Hailed by Bill Bryson and the New York Times Book Review as a rising star among travel writers, Jeffrey Tayler penetrates one of the most isolated, forbidding regions on earth--the Sahel. This lower expanse of the Sahara, which marks the southern limit of Islam's reach in West and Central Africa, boasts such mythologized places as Mopti and Timbuktu, as well as Africa's poorest countries, Chad and Niger. In parts of the Sahel, hard-line Sharia law rules and slaves are still traded. Racked by lethal harmattan winds, chronic civil wars, and grim Islamic fundamentalism, it is not the ideal place for a traveler with a U.S. passport. Tayler finds genuine danger in many guises, from drunken soldiers to a thieving teenage mob. But he also encounters patience and generosity of a sort found only in Africa. Traveling overland by the same rickety means used by the local people--tottering, overfilled buses, bush taxis with holes in the floor, disgruntled camels--he uses his fluency in French and Arabic (the region's lingua francas) to connect with them. Tayler is able to illuminate the roiling, enigmatic cultures of the Sahel as no other Western writer could.
Traveling by bus, airplane, in the back of trucks and on camel, the author travels through the most war-torn parts of Africa. The author answers such crucial questions as 'What do Muslims think of President Bush?' and 'Do all Muslims and Africans hate Americans?' Tayler travels through some of the most remote and war-torn parts of Africa to find out. From the corrupt dealings in Nigeria to the war-torn areas of Mali and Chad, the author shows us the beautiful humanity and heart-breaking inhumanity of man.
Hailed by Bill Bryson and the New York Times Book Review as an emerging master of travel writing, Tayler penetrates one of the most forbidding regions on Earth. Journeying along routes little altered since the Middle Ages, he uses his linguistic and observational gifts to illuminate a venerable, enigmatic culture of nomads and mystics. Though no stranger to privation (having journeyed across Siberia and up the Congo for his earlier books), Tayler is unprepared for the physical challenges that await him in a Sahara dessicated by eight years of unprecedented drought. He travels across a landscape of nightmares - charred earth, blinding sky, choking gales, and what is fittingly called the Valley of the Dead. The last Westerner to attempt this trek left his skeleton in the sand, and even Tayler's camels wilt in the searing wastes.But his remarkable perseverance, as well as his fluency in classical and Moroccan Arabic, helps him find here a bracing purity. The Saharawi Bedouin among whom he journeys are ur-Arabs, untouched by the modernity or radicalism that festers elsewhere in the Arab world. By revealing their ingenuity, their wit, their unrivaled hospitality, and more, Tayler upends our notions of what is, and what is not, essentially Arab.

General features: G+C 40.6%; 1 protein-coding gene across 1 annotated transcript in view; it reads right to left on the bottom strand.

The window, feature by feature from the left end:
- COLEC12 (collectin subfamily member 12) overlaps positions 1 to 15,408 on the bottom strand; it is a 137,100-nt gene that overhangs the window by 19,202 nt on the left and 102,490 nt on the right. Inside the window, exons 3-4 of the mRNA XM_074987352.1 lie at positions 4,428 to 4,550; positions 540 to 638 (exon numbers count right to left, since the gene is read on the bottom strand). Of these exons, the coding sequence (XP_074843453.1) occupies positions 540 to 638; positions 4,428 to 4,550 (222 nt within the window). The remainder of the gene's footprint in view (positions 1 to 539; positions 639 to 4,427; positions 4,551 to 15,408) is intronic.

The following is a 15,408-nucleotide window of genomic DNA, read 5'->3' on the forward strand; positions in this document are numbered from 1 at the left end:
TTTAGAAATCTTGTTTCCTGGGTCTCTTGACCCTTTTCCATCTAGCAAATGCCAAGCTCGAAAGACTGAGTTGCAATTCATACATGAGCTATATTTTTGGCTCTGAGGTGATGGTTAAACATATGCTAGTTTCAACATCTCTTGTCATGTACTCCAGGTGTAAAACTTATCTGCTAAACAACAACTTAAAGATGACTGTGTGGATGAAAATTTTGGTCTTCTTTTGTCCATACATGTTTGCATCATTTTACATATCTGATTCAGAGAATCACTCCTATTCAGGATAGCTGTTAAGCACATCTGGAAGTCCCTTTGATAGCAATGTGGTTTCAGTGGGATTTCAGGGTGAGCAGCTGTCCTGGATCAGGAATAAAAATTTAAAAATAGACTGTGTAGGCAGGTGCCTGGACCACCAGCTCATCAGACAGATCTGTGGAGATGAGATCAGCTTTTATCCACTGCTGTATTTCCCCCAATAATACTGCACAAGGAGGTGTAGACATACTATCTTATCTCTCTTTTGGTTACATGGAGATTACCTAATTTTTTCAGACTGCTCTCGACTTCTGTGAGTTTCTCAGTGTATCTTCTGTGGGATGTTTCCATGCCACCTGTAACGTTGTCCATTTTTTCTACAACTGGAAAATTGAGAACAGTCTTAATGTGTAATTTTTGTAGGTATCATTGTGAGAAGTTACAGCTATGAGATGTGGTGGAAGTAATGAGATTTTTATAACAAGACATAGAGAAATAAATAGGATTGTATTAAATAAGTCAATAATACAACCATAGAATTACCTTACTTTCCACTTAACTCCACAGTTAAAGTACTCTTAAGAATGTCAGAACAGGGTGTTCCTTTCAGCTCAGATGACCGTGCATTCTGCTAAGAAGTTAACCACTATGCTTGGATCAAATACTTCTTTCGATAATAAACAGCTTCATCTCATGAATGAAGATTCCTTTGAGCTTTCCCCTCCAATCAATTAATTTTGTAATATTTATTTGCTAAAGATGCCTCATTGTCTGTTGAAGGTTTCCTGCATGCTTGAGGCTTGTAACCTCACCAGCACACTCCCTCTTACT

A gripping journey through some of the planet's most remote and challenging terrain and its peoples, in search of why democracy has yet to thrive in lands it seemed so recently ready to overtake Across the largest landmass on earth, in lands once conquered by Genghis Khan and exploited by ruthless Communist regimes, autocratic and dictatorial states are again arising, growing wealthy on petrodollars and low-cost manufacturing.More and more, they are challenging theWest.Media reports focus on developments in Moscow and Beijing, but the peoples inhabiting the vast expanses in between remain mostly unseen and unheard, their daily lives and aspirations scarcely better known to us now than they were in ColdWar days.Tayler finds, among many others, a dissident Cossack advocating mass beheadings, a Muslim in Kashgar calling on the United States to bomb Beijing, and Chinese youths in Urumqi desiring nothing more than sex, booze, and rock 'n' roll-all while confronting over and over again the contradiction of people who value liberty and the free market but idealize tyrants who oppose both.From the steppes of southern Russia to the conflict-ridden Caucasus Mountains to the deserts of central Asia and northern China,Tayler shows that our maps have gone blank at the worst possible time.
One of today's most intrepid writers chronicles a deadly trek through the legendary region that gave birth to the gulag and gave Siberia its outsize reputation for perilous isolation.In a custom-built boat, Jeffrey Tayler travels some 2,400 miles down the Lena River from near Lake Baikal to high above the Arctic Circle, recreating a journey first made by Cossack forces more than three hundred years ago. He is searching for primeval beauty and a respite from the corruption, violence, and self-destructive urges that typify modern Russian culture, but instead he finds the roots of that culture-in Cossack villages unchanged for centuries, in Soviet outposts full of listless drunks, in stark ruins of the gulag, and in grand forests hundreds of miles from the nearest hamlet.That's how far Tayler is from help when he realizes that his guide, Vadim, a burly Soviet army veteran embittered by his experiences in Afghanistan, detests all humanity, including Tayler. Yet he needs Vadim's superb skills if he is to survive a voyage that quickly turns hellish. They must navigate roiling whitewater in howling storms, but they eschew life jackets because, as Vadim explains, the frigid water would kill them before they could swim to shore. Though Tayler has trekked by camel through the Sahara and canoed down the Congo during the revolt against Mobutu, he has never felt so threatened as he does now.
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